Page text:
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Plastics without pollution? Lab-made enzymes could be key to creating new bioplastics

Researcher working in the FabricNano laboratory
Researcher working in the FabricNano laboratory Copyright Reuters/Stuart McDill
Copyright Reuters/Stuart McDill
By Roselyne Min with Reuters
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A London-based start-up is betting on enzymes to make sustainable plastics and break the chemical sector’s current reliance on oil and gas.

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Eight to 10 million metric tons of plastic end up in the ocean each year, according to UNESCO.

Some companies, however, are trying to come up with ways to ensure our addiction to plastic products doesn’t pollute the planet like it does now.

A London-based start-up, FabricNano, is developing a system to produce plastics without oil and gas in a bid to make bio-based and sustainable chemicals more commonly available.

The chemical sector is currently the largest industrial consumer of both oil and gas, according to the International Energy Agency.

FabricNano’s bio-manufacturing tech, on the other hand, uses enzymes, a natural catalyst typically made of a protein that accelerates chemical reactions.

"Proteins are these beautiful machinery that are capable of doing chemistry that we find all over nature and all within biology,” said Grant Aarons, the CEO, and co-founder of FabricNano.

“Essentially, a protein can do any material production and any chemical production that we can think of today”.

‘We need better materials’

FabricNano specialises in cell-free biomanufacturing - the process of engineering biological processes outside of a cell to produce a product, biological materials, biofuels and chemicals.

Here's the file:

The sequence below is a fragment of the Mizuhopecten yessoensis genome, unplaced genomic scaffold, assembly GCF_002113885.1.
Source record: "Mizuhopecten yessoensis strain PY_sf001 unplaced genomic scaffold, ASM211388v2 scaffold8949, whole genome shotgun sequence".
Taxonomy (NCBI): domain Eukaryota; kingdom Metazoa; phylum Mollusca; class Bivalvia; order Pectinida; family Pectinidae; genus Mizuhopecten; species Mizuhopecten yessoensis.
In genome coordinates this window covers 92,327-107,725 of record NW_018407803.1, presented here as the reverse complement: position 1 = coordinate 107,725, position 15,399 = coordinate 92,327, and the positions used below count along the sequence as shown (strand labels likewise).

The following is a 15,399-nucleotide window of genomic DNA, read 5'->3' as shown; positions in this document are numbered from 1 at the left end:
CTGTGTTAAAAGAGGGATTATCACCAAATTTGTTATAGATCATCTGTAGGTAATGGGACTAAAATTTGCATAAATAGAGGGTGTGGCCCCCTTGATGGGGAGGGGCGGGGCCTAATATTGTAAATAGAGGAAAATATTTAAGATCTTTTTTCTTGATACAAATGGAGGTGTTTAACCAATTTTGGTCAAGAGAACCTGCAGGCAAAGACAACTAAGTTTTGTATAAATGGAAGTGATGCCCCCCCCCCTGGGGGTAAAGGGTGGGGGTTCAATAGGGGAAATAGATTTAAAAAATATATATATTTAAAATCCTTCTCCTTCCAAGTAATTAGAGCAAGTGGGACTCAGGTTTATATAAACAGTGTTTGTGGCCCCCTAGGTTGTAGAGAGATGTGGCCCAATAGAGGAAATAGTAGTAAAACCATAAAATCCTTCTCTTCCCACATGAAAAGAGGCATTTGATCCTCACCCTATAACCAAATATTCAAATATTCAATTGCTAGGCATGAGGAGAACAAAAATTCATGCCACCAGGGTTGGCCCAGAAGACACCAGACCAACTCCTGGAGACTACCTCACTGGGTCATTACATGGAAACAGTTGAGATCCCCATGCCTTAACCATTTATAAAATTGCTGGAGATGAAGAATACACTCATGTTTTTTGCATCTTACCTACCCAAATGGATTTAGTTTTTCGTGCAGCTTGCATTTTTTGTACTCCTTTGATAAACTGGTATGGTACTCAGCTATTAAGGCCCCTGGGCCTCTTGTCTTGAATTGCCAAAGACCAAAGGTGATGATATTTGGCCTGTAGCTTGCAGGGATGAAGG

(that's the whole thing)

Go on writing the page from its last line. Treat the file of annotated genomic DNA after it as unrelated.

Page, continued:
Biomanufacturing uses biological systems such as living microorganisms and enzymes to produce molecules used in the agricultural, food, material, energy, and pharmaceutical industries.

FabricNano argues that using enzymes can break the chemical industry’s current reliance on fossil fuels to make products such as plastics or pharmaceutical drugs.

The company says the production cost for most commodity chemicals including plastics is currently low because the petrochemicals used in the production are cheap.

"In order to attack that you need to make an enzymatic process that approaches those techno-economics," said Eliza Eddison, co-founder and VP of Operations at FabricNano.

FabricNano plans to valorise waste streams into chemicals and more symbiotic products.

The details of its bio-manufacturing process, however, are closely guarded.

Enzymes are already used to create chemicals and foodstuffs, but designing them to survive in an industrial production process and turn them into plastic, paint or pharmaceuticals without using oil or gas may be some way off.

"We need better materials that are more symbiotic with our way of life on planet Earth. But we do need to make systematic change and we need to have a lot of solutions to solve some of the problems we're facing today," Aarons said.

For more on this story, watch the video in the media player above.

Video editor • Roselyne Min

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